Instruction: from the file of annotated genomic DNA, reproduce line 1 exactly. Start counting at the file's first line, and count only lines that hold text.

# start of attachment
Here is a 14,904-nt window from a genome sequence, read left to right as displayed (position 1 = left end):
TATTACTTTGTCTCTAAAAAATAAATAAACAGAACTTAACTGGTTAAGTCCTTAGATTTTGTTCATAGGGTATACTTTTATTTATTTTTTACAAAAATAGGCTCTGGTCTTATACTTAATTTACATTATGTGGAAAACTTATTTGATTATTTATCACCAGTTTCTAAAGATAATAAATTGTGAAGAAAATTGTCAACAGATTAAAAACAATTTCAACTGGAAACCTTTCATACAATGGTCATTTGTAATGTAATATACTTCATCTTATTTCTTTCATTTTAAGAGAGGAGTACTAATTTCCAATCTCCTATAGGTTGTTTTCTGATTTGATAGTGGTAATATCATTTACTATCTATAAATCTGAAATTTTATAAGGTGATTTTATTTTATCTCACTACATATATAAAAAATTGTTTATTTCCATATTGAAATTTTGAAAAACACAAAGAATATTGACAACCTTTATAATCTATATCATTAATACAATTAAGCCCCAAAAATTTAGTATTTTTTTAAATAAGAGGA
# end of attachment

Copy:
Here is a 14,904-nt window from a genome sequence, read left to right as displayed (position 1 = left end):